What Happens To Your Accounts At Death?

First, I think we should talk about which accounts have named beneficiaries and what happens to accounts that do not. Typically, all retirement accounts have named beneficiaries and do not go through your will. That being said, you do have to name the beneficiaries. If you do not have named beneficiaries, then most likely, the account will pass by your will. If you do not have a will—then the state you live in dictates what happens.

Retirement Accounts include:

  • IRA’s
  • ROTH IRA’s
  • SEP & SIMPLE IRA’s
  • 401k’s, 403b’s, Profit Sharing accounts, etc.

You get the picture—all the above accounts and accounts like them have named beneficiaries and when you die, the beneficiaries get the portion of the account that is allocated to them without involving the courts or the will.

Non-Retirement/Taxable Accounts include:

  • Individual Account
    • Passes by the will unless there is a beneficiary named (Transfer on Death, Payable on Death)
    • Joint Accounts
    • Joint with Rights of Survivorship
      • If one owner dies, their share goes to the other joint owner(s).
    • Tenants in Common
      • Each owner has an interest and when one owner dies, their share of the account passes through their will
    • Tenants by the Entirety
      • This registration is almost a blend of the above two. Married owners can own jointly and get the benefit of survivorship when one spouse dies. However, during their lifetime, if one spouse has a creditor come after them, then the other spouse’s share of the account is protected (presuming only one spouse is responsible for the debt).
  • Trust Accounts
    • After tax accounts titled in the Trust. The Trust Agreement dictates who the trustee is, and the trustee is responsible for essentially following what the trust says to do.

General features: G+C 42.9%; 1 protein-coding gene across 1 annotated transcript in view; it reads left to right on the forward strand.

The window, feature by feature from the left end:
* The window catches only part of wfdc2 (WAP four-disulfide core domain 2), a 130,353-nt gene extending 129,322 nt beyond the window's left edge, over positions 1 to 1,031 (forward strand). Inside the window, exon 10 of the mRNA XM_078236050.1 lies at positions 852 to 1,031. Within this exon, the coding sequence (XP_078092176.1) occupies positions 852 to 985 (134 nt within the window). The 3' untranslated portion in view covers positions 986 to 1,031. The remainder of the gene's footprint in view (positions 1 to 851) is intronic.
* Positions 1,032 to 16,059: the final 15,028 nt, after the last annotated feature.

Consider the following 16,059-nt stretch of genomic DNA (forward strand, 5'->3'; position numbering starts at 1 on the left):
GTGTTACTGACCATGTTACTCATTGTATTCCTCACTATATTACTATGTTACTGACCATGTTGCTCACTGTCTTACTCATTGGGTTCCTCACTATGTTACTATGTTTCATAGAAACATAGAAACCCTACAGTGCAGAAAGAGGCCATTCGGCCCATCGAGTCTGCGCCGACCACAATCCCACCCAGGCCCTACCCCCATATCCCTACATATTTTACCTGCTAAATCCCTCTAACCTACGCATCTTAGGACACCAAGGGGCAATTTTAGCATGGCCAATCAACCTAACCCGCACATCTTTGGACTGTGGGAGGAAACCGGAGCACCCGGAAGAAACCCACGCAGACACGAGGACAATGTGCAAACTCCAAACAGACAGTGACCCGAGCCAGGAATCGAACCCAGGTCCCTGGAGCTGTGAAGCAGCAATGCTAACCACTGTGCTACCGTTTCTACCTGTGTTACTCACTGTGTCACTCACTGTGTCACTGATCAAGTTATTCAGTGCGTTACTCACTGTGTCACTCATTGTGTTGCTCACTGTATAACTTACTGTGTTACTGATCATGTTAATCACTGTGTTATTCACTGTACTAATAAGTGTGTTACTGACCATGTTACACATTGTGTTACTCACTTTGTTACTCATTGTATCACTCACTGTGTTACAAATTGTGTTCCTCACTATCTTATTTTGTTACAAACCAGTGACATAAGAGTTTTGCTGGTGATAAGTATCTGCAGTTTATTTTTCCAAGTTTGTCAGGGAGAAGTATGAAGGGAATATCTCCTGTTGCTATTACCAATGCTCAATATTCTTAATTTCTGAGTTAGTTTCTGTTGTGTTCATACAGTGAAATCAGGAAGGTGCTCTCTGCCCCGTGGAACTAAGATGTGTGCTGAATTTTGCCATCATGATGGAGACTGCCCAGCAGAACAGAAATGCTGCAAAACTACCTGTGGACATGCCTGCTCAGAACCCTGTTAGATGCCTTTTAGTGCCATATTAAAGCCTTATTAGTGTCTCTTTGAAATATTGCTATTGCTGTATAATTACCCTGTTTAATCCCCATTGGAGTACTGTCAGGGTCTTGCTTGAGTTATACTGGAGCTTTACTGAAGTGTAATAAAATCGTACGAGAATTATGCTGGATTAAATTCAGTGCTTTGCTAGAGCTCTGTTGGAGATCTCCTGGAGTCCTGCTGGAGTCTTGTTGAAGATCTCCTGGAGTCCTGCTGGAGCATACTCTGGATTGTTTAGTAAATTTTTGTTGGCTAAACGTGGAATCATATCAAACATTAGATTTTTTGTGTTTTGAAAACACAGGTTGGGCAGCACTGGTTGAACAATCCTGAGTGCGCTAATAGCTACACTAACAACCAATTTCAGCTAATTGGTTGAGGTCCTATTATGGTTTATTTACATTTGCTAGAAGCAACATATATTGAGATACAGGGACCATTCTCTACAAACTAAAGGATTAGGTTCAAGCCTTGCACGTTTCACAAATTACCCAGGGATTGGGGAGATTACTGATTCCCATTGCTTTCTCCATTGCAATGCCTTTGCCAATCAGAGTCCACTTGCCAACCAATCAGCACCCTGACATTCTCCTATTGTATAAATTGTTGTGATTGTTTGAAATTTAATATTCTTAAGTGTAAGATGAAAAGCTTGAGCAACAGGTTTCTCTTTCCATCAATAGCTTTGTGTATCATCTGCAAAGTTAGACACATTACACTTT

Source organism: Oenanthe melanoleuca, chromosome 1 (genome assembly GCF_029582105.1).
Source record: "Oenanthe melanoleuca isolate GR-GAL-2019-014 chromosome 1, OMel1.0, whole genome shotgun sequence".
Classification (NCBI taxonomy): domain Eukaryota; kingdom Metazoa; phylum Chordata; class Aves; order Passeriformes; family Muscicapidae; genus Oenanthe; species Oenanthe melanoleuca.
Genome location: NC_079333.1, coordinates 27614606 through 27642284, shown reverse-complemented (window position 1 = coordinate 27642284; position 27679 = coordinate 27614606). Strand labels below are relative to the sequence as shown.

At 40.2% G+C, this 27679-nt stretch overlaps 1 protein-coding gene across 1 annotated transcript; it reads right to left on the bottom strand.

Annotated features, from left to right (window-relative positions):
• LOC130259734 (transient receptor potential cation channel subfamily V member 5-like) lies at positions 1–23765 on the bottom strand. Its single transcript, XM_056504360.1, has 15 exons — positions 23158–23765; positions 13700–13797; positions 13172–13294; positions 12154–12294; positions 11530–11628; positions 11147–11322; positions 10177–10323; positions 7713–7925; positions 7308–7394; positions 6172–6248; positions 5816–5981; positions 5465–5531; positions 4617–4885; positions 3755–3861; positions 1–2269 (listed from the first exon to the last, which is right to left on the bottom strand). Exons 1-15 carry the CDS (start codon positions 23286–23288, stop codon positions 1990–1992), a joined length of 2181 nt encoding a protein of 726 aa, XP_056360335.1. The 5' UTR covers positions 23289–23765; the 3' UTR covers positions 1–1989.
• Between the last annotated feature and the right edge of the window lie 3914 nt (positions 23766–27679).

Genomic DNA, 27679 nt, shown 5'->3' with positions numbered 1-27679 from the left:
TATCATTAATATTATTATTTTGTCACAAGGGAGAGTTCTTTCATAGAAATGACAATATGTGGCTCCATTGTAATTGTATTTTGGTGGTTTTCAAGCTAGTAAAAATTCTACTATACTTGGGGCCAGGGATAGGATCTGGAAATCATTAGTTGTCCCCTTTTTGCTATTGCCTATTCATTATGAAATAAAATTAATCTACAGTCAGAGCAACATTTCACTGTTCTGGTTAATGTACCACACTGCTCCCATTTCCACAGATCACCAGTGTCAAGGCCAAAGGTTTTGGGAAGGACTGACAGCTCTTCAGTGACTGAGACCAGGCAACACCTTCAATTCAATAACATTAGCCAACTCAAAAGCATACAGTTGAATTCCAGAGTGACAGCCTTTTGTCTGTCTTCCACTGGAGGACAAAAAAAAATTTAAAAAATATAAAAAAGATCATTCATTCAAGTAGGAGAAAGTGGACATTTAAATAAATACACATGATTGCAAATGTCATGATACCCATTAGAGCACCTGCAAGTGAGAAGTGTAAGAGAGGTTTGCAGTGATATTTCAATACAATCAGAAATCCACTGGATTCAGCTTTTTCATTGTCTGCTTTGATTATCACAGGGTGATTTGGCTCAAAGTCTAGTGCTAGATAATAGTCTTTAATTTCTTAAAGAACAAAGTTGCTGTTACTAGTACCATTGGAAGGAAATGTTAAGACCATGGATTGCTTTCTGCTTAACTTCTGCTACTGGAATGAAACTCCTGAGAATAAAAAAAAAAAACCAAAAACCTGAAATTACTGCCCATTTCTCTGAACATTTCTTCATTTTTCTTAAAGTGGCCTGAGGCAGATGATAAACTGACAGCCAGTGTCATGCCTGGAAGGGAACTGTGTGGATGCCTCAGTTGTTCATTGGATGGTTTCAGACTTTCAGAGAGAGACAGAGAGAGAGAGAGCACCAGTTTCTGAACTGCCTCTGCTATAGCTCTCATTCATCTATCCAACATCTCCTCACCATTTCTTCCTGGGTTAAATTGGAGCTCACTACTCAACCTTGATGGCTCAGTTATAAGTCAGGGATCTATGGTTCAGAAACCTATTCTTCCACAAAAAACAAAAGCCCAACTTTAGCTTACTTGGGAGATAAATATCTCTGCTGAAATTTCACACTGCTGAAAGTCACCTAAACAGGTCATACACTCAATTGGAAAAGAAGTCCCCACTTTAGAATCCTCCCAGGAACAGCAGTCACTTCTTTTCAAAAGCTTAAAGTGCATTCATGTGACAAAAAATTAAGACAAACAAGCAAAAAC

• 529 Accounts
    • There is an owner (adult) and a beneficiary (can be a child, can be an adult). The owner is allowed to change the beneficiary to an eligible family member. Also, you can name successor owners when opening the account.
  • Insurance
    • Insurance policies have named beneficiaries that do not pass by the will.

Annuities

  • Annuities get their own category because they can be both retirement and non-retirement money. Qualified (retirement) and Non-Qualified (non-retirement) could be listed on your statement and may help you differentiate(mostly for tax purposes). Either way, annuities do have named beneficiaries because there is an insurance aspect to these products.

This is not to meant to be a complete list of all account types available, but it does cover the majority that most people will encounter. As part of Financial Journey’s Comprehensive Financial Planning process, reviewing beneficiaries and account types is something we do each year. If you have any questions, please reach out!

Financial Journey LLC is a registered investment advisor offering advisory services in the state of Virginia and in other jurisdictions where exempted. Information provided is for educational purposes only and not, in any way, to be considered investment, legal or tax advice.

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